Speaking to reporters, Wong said that she had a “constructive meeting” with Chinese Foreign Minister Wang Yi about a range of issues on the sidelines of the United Nations General Assembly in New York.
She told Wang that Australia’s government “will continue to speak on those issues we believe are necessary” and engage with China to stabilize relations that had been strained under the previous government.
“I think it is a long road on which many steps will have to be taken by both parties to a more stable relationship,” Wong said, according to a transcript issued by her office.
“China articulates their position. We articulate ours. In terms of issues of difference, obviously first amongst them is the issue of trade blockages and that’s the issue that I focused on at the outset,” she added.
Wong also urged the Chinese Communist Party (CCP) to use its influence to help end the Russia-Ukraine war, citing China’s status as one of the five permanent members of the U.N. Security Council (P5).
“We encourage China as a P5 member with a special responsibility to uphold the U.N. charter to use its influence to end the war,” she said.
In terms of China’s military drills surrounding Taiwan, Wong said that Australia adheres to the “One China Policy,” which includes economic and people-to-people ties with Taiwan, and urged the CCP to exercise restraint.
China signed a “no limits” agreement with Russia in February, which stipulates that Russia recognizes Taiwan as an “inalienable part of China,” while Beijing backs Russia’s opposition to NATO expansion.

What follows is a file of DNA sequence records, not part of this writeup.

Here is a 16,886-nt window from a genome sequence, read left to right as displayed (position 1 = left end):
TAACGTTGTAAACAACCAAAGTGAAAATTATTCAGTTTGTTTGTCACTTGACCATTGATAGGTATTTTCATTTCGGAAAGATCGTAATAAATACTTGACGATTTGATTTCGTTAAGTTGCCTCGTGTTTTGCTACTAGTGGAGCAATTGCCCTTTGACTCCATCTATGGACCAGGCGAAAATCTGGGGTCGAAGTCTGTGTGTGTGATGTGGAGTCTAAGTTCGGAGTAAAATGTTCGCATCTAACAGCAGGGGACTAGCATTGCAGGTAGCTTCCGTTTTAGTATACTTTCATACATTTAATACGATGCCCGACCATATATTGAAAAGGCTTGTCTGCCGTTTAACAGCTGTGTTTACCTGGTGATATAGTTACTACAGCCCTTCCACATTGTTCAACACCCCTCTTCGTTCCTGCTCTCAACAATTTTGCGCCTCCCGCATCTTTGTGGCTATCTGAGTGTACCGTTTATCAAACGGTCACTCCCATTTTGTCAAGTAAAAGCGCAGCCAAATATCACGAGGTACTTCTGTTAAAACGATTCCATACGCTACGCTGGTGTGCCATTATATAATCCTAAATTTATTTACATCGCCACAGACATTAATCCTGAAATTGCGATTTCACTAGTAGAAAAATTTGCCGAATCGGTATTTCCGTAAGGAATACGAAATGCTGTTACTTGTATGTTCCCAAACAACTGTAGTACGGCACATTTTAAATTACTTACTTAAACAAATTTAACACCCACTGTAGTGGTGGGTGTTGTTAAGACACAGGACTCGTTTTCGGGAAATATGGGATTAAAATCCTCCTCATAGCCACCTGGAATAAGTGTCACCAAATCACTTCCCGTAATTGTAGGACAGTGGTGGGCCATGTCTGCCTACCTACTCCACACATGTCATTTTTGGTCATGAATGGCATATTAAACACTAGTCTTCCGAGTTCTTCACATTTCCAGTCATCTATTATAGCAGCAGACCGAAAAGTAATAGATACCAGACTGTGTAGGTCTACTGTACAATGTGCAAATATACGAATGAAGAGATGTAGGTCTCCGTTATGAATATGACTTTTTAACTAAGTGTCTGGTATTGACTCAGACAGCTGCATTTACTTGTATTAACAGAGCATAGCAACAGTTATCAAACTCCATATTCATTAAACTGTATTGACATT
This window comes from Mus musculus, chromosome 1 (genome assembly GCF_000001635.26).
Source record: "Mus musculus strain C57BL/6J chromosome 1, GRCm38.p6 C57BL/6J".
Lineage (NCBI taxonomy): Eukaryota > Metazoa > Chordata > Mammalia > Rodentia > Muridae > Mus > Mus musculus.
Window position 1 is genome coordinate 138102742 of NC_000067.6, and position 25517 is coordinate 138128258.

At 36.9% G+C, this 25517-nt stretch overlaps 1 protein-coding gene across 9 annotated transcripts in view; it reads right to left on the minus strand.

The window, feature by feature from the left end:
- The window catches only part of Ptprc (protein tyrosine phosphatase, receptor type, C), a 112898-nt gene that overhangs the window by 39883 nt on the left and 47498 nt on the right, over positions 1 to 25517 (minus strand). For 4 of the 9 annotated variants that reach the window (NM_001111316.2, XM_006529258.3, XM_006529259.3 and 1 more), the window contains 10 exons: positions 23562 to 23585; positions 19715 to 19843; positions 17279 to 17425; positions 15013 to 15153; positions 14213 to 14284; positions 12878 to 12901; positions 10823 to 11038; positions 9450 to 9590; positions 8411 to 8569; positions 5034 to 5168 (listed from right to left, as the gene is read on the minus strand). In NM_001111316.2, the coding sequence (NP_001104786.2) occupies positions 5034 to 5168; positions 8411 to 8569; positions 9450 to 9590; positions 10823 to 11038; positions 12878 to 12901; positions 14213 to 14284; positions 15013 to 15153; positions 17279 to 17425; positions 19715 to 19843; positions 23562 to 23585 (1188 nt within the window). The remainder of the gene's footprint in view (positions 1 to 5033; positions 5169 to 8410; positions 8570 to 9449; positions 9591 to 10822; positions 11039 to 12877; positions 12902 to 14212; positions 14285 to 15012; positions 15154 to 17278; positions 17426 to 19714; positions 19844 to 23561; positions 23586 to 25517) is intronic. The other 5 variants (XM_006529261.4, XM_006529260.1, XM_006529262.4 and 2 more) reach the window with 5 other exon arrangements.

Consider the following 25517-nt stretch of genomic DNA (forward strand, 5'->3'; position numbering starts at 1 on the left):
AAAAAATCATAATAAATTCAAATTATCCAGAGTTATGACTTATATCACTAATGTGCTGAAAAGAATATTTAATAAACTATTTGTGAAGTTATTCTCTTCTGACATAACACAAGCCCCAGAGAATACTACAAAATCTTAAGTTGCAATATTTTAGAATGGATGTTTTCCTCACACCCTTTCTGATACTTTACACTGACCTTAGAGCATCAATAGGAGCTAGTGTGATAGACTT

China is Australia’s major trading partner but relations have deteriorated since Australia called for an inquiry into the origins of the COVID-19 pandemic in April 2020, and China imposed trade bans on Australian exports.
Deputy Prime Minister Richard Marles said Wednesday that his government was working to mend relations with the CCP, but added that Australia would not sacrifice its national interests for that cause.
“We always advocate strongly in respect of our national interest, particularly when that differs from other countries, and that includes China,” Marles said, Sky News reported.
“Advancing our national interest is done by making sure that we are engaging with the world in a professional sober diplomatic war and that means stabilizing our relationship with China,” he added.
Australian Prime Minister Anthony Albanese had previously called on China to drop its coercive trade restrictions, which swept up eight major Australian exports—beef, seafood, wine, honey, lamb, wheat, coal, and timber.
“It is China that has imposed sanctions on Australia,” Albanese told reporters on June 13. “They need to remove those sanctions in order to improve relations between Australia and China.”
Victoria Kelly-Clark contributed to this report.